By Brad Carroll
It took less than five hours for the new regime that runs the New York Jets to fix the severe errors made by the previous leadership (if you can call it that), adding a new offensive lineman, re-signing a running back, trading for a No. 1 wide receiver and adding two new starting cornerbacks, one of which just happens to be the best in all of football.
Jets general manager Mike Maccagnan, with owner Woody Johnson's checkbook in hand, has put a bigger stamp on this organization in a few weeks than former GM John Idzik did in two years. While Idzik was vilified for his role in destroying the Jets roster, Maccagnan is being hailed as a hero for revamping the entire team in a matter of days.
Of course, the biggest move was stealing star cornerback Darrelle Revis away from the rival Patriots with a huge free agency deal. Revis will make $70 million over five years, with $38 million guaranteed. He will make $16 million, $17 million, $16 million, and $11 million in the final two years. The first two seasons are fully guaranteed.
It's a ton of money, but the Jets have money to spend, with around $45 million in cap space, so Revis makes complete sense to add to the payroll. Plus, the Jets did save $10.5 million earlier Tuesday when they released wide receiver Percy Harvin and won't have a quarterback to pay millions to the next several seasons, whether it's Geno Smith, Ryan Fitzpatrick or Marcus Mariota under center.
And there is the fact Revis returned this past season to his elite status as the best cornerback in the NFL and in the top five of all defensive players. He was an All-Pro with the Patriots and should play again at that level with the Jets for the next three seasons, at least.
While Revis was the biggest score for Maccagnan on the opening day of the free agency period, he wasn't the only one. In fact, the Jets added Revis' corner partner earlier in the day as well, signing former Browns cornerback Buster Skrine to a four-year, $25 million deal. There isn't much known about Skrine, but he automatically becomes a starter with the Jets secondary in horrible shape.
With Revis, Skrine and a hopefully improved Dee Milliner, the Jets should have a great threesome of cornerbacks, as opposed to the pile of garbage that was part of the team last year. Skrine started 31 games for the Browns the past two years and will turn 26 years old in April, so he has plenty of upside.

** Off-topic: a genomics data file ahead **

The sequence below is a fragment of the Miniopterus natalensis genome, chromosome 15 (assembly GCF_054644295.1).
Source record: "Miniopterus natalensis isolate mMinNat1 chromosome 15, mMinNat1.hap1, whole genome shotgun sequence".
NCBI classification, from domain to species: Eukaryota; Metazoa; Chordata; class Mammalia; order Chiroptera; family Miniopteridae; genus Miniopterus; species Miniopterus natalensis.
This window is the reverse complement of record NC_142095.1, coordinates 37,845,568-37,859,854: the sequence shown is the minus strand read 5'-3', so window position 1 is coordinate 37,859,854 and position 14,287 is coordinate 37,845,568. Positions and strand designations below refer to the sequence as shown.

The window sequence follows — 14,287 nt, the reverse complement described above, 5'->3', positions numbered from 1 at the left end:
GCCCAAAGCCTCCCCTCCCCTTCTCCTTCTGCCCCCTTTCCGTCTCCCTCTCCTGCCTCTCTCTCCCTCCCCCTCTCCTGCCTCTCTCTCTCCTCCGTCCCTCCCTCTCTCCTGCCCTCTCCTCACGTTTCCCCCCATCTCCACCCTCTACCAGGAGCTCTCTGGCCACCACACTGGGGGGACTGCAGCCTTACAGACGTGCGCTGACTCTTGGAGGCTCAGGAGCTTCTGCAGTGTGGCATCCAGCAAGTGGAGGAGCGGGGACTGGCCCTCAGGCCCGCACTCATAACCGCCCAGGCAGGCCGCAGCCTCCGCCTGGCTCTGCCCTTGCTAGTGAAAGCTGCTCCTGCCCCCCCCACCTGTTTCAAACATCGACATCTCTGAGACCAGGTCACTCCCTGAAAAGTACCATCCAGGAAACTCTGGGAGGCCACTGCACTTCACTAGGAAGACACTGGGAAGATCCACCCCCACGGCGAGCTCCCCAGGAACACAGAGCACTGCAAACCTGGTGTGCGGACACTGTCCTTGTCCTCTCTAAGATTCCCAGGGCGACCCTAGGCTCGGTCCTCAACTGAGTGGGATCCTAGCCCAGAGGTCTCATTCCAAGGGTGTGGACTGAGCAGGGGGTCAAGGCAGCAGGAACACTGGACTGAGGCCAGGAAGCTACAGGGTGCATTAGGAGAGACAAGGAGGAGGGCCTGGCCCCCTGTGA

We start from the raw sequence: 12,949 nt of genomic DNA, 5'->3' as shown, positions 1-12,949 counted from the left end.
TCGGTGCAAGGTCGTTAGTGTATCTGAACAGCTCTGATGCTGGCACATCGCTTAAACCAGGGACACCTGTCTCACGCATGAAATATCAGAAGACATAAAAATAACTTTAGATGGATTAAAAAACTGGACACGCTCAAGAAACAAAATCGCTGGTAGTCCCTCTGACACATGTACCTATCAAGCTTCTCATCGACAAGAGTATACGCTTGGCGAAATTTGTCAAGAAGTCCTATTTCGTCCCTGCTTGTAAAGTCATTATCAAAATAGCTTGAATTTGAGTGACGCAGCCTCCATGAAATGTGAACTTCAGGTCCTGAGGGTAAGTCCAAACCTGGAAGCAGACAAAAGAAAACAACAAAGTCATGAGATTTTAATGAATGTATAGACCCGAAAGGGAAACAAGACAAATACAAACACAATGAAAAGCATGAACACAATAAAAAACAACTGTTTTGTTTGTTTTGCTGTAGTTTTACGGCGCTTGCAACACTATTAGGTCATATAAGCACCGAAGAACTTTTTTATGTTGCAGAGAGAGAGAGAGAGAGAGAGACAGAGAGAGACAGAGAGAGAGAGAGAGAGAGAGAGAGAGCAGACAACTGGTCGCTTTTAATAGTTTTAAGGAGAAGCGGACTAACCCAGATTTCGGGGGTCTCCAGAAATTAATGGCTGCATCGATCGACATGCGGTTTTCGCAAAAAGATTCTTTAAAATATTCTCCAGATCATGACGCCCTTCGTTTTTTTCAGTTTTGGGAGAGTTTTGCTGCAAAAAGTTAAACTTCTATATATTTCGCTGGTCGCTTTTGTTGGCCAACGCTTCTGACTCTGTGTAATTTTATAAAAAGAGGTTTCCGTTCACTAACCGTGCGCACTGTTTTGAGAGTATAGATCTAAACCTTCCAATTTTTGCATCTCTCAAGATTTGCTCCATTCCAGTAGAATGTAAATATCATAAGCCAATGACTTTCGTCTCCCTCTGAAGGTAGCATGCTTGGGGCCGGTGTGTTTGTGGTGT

The Jets also signed former Seahawks guard James Carpenter, a first round draft pick in 2011, to a four-year, $20 million deal. The Jets aimed higher in the guard market, but struck out on Mike Iupati and Orlando Franklin, so Carpenter became a hot commodity. The Jets needed a starting guard in the worst way, so they had to make the deal to bring in a player who has under-performed for Seattle, but did play better the last two years.
It's a chance the Jets had to take.
The Jets brought back one of their own as well Tuesday, re-signing running back Bilal Powell. That move should bring an end to the talk of the Jets signing C.J. Spiller. Powell deserves the chance to take over Chris Johnson's role from a year ago, and he should do it better. Chris Ivory will still be the main ball carrier.
In addition to releasing Harvin, the Jets made the Brandon Marshall trade official, giving the team a true No. 1 wide receiver to play opposite Eric Decker.
The Jets aren't done this offseason, and the next move just might be adding to the quarterback position, with Fitzpatrick being the most talked about possible addition. If the Jets are to truly hit a grand slam, they'll add a quarterback in the draft. But that's a ways away.
So far, though, Maccagnan has already made everyone forget about the past two horrible seasons. The Jets are back in the national spotlight. And, for the first time in a long time, it's for all the right reasons.